I met Audra Wolowiec at an artist-assistant gig where we were gold-leafing glass rods. Audra’s precision and care with her words struck me as unusual, powerful. Decades into our friendship, I’ve witnessed her embodiment of intentional language coalesce into an attentive artistic practice. Her multi-disciplinary work attempts to materialize the intangible: scores for breath or cast wave interferences, for example. Her works implore their audience to keep still and pay attention to the quiet. Audra and I corresponded via Google doc during the last days of 2021, on the occasion of her exhibition Viscera/Epiphora at Compound in Yucca Valley, for which she presents a score for water in the desert composed of “oo”s and “oooo”s.
Meg WhitefordWe’re doing this interview over Google Docs, which is a sort of living document (documento vivo). I like seeing your avatar in the corner. It’s like we’re sharing a digital room. But it makes getting started on an interview weird. Can you describe the AFK room you’re typing from?
Audra WolowiecI love the shared space of a Google Doc. There’s something very generative about it, conversational but also spacious.
I’m writing from my studio, which is a bit of a mess at the moment. A show just ended, and I’m sorting through the work and the residue of process. I read this quote by Joan Didion, who just passed: “What I want to tell you today is not to move into that world where you’re alone with yourself and your mantra and your fitness program or whatever it is that you might use to try to control the world by closing it out. I want to tell you just to live in the mess. Throw yourself out into the convulsions of the world.” I’m sure she wasn’t talking about a messy studio, but it’s a welcome reminder.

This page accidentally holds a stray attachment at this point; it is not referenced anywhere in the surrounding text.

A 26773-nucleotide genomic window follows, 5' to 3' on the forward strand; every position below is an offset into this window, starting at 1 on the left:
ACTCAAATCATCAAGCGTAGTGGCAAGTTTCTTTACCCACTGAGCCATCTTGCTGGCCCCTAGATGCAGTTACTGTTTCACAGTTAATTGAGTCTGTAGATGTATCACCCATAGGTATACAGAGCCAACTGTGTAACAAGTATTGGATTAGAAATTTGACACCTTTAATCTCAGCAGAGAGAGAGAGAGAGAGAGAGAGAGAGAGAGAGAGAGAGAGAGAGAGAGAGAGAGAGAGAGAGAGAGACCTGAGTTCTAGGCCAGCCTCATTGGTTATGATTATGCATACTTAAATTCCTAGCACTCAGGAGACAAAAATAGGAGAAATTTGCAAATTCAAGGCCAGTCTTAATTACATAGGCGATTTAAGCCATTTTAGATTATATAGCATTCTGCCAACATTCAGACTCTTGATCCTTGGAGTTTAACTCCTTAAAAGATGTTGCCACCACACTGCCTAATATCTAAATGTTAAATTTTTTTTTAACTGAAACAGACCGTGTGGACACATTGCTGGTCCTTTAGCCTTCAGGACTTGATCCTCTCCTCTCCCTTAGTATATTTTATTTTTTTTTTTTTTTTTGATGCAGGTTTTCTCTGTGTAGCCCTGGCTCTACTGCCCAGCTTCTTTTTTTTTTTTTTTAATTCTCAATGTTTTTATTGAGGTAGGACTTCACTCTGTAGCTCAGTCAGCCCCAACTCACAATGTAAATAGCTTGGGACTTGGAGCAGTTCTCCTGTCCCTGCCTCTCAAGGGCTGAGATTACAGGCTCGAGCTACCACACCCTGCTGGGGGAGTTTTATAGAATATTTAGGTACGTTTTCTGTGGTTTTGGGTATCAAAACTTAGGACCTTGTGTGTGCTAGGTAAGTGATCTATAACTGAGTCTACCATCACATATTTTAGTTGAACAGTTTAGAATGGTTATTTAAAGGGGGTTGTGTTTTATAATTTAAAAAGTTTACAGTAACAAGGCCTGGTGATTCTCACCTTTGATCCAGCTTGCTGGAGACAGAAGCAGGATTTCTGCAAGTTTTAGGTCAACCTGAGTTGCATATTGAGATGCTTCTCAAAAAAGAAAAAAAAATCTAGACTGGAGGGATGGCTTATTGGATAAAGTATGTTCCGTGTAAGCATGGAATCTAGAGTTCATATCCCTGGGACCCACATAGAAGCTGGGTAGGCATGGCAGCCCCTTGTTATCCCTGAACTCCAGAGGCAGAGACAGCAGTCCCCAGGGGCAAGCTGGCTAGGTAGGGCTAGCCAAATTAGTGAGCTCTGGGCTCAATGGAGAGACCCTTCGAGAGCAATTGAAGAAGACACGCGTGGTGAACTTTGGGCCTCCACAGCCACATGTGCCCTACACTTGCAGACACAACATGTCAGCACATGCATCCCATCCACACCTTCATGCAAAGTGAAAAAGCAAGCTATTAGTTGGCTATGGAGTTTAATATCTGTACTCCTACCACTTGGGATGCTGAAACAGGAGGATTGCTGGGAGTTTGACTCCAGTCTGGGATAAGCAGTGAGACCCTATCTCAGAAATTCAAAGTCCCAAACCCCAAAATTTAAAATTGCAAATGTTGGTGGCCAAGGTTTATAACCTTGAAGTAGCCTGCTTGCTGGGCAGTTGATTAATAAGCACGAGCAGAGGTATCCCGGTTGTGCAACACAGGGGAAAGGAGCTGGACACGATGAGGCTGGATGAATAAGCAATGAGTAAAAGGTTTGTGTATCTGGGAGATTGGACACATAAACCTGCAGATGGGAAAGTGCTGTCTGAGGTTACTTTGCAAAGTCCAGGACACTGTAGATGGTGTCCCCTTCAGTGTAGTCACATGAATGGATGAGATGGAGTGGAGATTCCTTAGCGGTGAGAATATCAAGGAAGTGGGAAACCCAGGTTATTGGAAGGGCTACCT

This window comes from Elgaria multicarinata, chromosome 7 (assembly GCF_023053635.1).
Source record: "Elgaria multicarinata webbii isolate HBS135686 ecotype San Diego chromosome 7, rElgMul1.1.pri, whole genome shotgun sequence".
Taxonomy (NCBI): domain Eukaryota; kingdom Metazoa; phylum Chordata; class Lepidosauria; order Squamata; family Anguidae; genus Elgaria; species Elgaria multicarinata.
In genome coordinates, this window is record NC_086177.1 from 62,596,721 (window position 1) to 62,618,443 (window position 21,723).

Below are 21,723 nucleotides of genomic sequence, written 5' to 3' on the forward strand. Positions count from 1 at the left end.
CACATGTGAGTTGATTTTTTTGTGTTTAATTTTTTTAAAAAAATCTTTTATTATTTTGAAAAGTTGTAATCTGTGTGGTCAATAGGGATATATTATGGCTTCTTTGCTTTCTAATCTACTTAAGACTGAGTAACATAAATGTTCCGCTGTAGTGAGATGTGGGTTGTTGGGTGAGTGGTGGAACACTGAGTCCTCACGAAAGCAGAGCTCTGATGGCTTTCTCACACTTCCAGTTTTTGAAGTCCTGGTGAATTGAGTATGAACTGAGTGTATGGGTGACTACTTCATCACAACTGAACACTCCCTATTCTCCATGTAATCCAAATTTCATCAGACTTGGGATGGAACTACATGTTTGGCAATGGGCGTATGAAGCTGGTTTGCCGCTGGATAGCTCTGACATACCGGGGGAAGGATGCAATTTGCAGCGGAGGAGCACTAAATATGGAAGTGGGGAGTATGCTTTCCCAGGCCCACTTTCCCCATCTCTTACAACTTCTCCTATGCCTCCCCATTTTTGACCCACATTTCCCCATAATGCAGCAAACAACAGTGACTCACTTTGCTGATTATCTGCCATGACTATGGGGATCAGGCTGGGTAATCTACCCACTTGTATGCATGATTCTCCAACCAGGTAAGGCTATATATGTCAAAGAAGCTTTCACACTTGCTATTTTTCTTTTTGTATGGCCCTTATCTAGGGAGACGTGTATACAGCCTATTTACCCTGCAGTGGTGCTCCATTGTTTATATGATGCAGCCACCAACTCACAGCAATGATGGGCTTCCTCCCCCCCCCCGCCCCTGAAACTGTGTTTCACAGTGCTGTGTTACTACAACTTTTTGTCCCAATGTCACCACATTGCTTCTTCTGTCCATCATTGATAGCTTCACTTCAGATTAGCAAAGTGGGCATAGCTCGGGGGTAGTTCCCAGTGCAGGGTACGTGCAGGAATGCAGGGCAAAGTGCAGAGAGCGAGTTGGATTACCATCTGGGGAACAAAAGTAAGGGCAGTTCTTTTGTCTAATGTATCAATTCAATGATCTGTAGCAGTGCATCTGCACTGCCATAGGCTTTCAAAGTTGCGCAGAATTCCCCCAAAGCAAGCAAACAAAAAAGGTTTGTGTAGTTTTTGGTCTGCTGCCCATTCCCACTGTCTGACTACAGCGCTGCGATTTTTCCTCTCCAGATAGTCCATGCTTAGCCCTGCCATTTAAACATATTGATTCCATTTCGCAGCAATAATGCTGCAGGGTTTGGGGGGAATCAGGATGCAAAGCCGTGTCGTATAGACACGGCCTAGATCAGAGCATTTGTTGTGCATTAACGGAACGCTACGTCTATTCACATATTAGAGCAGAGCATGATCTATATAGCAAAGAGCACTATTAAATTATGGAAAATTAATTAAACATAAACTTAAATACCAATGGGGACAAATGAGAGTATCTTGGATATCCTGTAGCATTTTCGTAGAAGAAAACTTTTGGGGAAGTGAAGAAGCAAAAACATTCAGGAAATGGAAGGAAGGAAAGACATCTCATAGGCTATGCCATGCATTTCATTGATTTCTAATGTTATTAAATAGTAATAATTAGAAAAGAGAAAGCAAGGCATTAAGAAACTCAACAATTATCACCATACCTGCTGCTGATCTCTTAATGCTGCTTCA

It’s quiet today and cold—a low hum of the heater, a few birds outside.
MWI’m writing as the sun goes down thinking about how much I love short days and how quickly time passes. I can hear the sound of a circular saw somewhere outside and kids screaming in the park. It’s sixty degrees in December, too, which I both love for today and hate for our existential tomorrow. Speaking of climate change: you’re doing a project in the desert of California about water. I know you’re inspired by Clarice Lispector’s Água Viva, a title which means “living water,” or perhaps “life water.” Can you talk more about this?
AWI make sound scores or sound texts from existing writing, where I use a method of removal or extraction, like an editing tool, to deconstruct the text, to bring certain parts of speech and language to the surface. For this project, I removed all letters and punctuation from Água Viva, with the exception of the letter “O.” Each page has a different configuration of the letter “O,” suggesting new ways of reading and sounding. This particular sound score made sense in the landscape, how it refers to absence, water, and the body. It’s something I’ve been working on slowly for a few years.